South Whidbey residents chat with artist Alexei Kazantsev (right) as they look over his recently-installed sculpture of Amelia Earhart near a small airstrip. (Photo by Patricia Guthrie/South Whidbey Record)

South Whidbey residents chat with artist Alexei Kazantsev (right) as they look over his recently-installed sculpture of Amelia Earhart near a small airstrip. (Photo by Patricia Guthrie/South Whidbey Record)

‘Case closed’: Amelia Earhart spotted in Whidbey Island forest

‘They’ve been looking on the wrong island all this time’ said the Langley resident who found her.

LANGLEY — A sighting of famed aviator Amelia Earhart was reported on Whidbey Island.

“I came through the woods and there she was,” said Fred Lundahl, a Langley resident and owner of the international store Music for the Eyes. “Apparently, they’ve been looking on the wrong island all this time.”

For decades, the search for Earhart and her navigator, Fred Noonan, has centered on remote islands in the Pacific where she is suspected to have crashed July 2, 1937, while attempting to fly around the world.

Since human remains or pieces of the Lockheed Electra 10E plane have never been verified, theories about her mysterious disappearance abound:

Earhart was taken prisoner by the Japanese during World War II; she happily lived incognito among natives on a Polynesian Island. Last week, a researcher pronounced “the case closed” after his exhaustive study of radio transmission suggests Earhart’s plane landed on a reef near Gardner Island and she lived and died as a castaway.

Meanwhile, last week, Lundahl led a skeptical Record reporter down a South Whidbey trail to verify his exotic Earhart tale.

Walking at his usual can’t-be-late-many-things-to-do pace, Lundahl stopped and pointed from a small rise above Whidbey Airpark, a private air strip down Crawford Road.

“There she is, just like I told you,” he said before disappearing on another mission.

Indeed, a replica of the first woman to fly solo across the Atlantic Ocean now greets small planes and helicopters flying into South Whidbey via Whidbey Airpark, known as W-10 or Whiskey-10 on radio chatter.

The sandcasted sculpture was installed two weeks ago after Lundahl connected its artist, Alexei Kazantsev, with the air field’s owner, Sky Rudolph (yes, the airport owner is named Sky).

“She looks pretty good for being in the woods so long,” Kazantsev said.

“She’s taken on a nice patina. It mellowed her out, like a good wine.”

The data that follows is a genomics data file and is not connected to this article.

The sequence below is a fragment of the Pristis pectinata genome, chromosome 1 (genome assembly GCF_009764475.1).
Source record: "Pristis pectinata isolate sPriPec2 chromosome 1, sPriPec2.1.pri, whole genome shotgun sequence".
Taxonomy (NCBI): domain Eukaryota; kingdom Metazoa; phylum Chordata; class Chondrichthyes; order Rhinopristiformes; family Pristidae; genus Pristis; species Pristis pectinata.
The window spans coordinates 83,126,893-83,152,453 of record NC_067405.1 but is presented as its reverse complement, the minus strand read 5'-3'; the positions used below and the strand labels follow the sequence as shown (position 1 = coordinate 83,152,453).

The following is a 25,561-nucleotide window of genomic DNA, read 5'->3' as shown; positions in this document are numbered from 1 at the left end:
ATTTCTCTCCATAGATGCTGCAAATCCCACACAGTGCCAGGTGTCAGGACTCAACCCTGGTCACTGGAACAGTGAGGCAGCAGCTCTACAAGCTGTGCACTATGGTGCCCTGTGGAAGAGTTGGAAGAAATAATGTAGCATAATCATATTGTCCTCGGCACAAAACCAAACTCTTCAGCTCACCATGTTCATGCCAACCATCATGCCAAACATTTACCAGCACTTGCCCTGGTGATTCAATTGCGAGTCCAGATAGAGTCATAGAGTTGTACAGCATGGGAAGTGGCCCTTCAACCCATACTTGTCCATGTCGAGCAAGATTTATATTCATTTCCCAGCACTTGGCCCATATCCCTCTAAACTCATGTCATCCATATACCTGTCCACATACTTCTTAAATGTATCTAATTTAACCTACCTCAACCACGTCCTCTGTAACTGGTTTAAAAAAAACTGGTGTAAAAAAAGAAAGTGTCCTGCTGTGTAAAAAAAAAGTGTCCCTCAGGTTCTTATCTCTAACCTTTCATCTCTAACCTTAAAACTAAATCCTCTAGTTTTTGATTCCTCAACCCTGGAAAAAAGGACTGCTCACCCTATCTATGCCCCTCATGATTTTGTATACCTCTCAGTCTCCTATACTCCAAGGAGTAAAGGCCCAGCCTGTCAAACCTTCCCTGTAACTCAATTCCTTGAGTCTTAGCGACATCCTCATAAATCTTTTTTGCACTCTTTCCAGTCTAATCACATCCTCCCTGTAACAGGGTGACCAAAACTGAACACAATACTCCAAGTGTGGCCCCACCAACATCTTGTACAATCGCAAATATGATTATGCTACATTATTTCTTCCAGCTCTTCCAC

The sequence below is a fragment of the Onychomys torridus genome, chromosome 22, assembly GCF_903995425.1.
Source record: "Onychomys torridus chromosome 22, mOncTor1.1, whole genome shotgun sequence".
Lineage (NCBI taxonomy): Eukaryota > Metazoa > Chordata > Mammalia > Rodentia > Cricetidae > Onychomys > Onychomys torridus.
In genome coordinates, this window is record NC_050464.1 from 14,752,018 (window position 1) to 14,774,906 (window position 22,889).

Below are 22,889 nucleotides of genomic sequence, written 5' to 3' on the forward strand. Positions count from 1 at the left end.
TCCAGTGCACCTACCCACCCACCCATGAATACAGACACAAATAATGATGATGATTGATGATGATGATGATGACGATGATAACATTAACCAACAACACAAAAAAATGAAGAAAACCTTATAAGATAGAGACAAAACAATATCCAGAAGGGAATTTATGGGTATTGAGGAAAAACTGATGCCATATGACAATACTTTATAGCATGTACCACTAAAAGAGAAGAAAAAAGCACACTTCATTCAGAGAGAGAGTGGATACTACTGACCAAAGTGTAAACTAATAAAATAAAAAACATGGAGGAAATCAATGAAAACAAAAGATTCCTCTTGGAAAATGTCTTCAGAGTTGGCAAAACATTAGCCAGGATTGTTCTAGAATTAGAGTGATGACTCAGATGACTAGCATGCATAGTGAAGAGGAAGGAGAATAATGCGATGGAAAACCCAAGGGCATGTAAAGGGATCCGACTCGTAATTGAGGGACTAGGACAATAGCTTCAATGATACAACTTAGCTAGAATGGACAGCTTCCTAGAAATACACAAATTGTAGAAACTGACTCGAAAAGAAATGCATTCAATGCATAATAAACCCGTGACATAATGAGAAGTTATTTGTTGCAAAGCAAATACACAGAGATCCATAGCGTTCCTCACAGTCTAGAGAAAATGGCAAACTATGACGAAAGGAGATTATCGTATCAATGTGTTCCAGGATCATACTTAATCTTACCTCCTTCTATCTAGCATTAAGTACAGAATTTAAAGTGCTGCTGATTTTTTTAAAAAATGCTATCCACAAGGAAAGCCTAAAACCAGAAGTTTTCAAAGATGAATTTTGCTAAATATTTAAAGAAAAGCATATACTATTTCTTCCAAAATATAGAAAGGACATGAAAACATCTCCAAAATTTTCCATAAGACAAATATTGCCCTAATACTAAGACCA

Kazantsev is a sculptor who lived on Whidbey until moving to Colorado in 2011. For one year, his tribute to the pioneering aviator stood as public art in Everett as part of the region’s celebration of flight.

Then she sat on his Whidbey property waiting under all kinds of weather for another public appearance.

“She was a great character, an American hero and a true pioneer,” said Kazantsev, who was born in Russia. His piece depicts Earhart with her famed aviator glasses atop her head and fitted into a small plane that appears to be ready to land.

“One lady from Boeing told me it’s bad luck to depict an airplane pointing down,” he said. “I decided not to state the obvious.”

Rudolph said he plans to make the sculpture a centerpiece of an outdoor reception area.

“Most private air strips have a tradition of an outside place to gather with a fire pit and picnic table,” he said. “I think she’s perfect for that.”

Talk to us

More in Life

Washington’s most beloved state park turns 100

Deception Pass State Park, which draws as many visitors as the best-known national parks in the U.S., celebrates a century of recreation and conservation

Hydrangea and rose
July checklist for Snohomish County gardeners

After a slow start to summer, things should take off this month. So keep planting and nurturing.

Kid 'n Play members Christopher "Kid" Reid, left, and Christopher "Play" Martin perform on NBC's "Today" show during the "I Love The 90's" morning concert at Rockefeller Plaza on Friday, April 29, 2016, in New York. (Photo by Charles Sykes/Invision/AP)
Music, theater and more: What’s happening in Snohomish County

Relive the music of the 1990s with Kid N Play and other stars of the era at the Tulalip Casino Amphitheater.

Contestant chef Brian Madayag (left) of Edmonds and West Coast team captain Brooke Williamson on “Beachside Brawl.” (Food Network) 20220616
Edmonds chef reps Pacific Northwest on new Food Network show

Barkada owner Brian Madayaga will compete on a new Food Network series that premiers Sunday.

Chamaecyparis obtusa ‘Kosteri’ (Richie Steffen)
Great Plant Pick: Chamaecyparis obtusa ‘Kosteri’

This Hinoki cypress is graceful and beautiful, and is very drought-tolerant once established.

Photo Caption: Butter prints like this one pressed a design into freshly made butter as a decoration or for marketing. Today, collectors search for antique butter prints and consider them folk art.
19th century farm families’ butter prints are coveted folk art

One example with a flower-and-heart design recently sold at auction for more than $5,000.

After two years of wellness, Covid finally hit this family, but thanks to vaccinations, the symptoms were mild. (Jennifer Bardsley)
Jennifer Bardsley’s fighting COVID-19 with vaccines and TLC

But even with vaccinations, the disease is scary for people like her with less than robust immune systems.

Turkey vultures’ pervious nostrils are among the features that help them feed on carrion. (The Columbian files)
In praise of turkey vultures, nature’s cleaning service

These raptors should be revered, not reviled, for their disposal of stinky, disease-laden animal matter.

close-up of gardener's hands planting a tomato seedling in the vegetable garden
This summer, it’s smart to go big or go home at the nursery

When buying annuals, vegetables or perennials, go for the 1-gallon pots. And don’t skimp on the soil amendments and plant food.

Most Read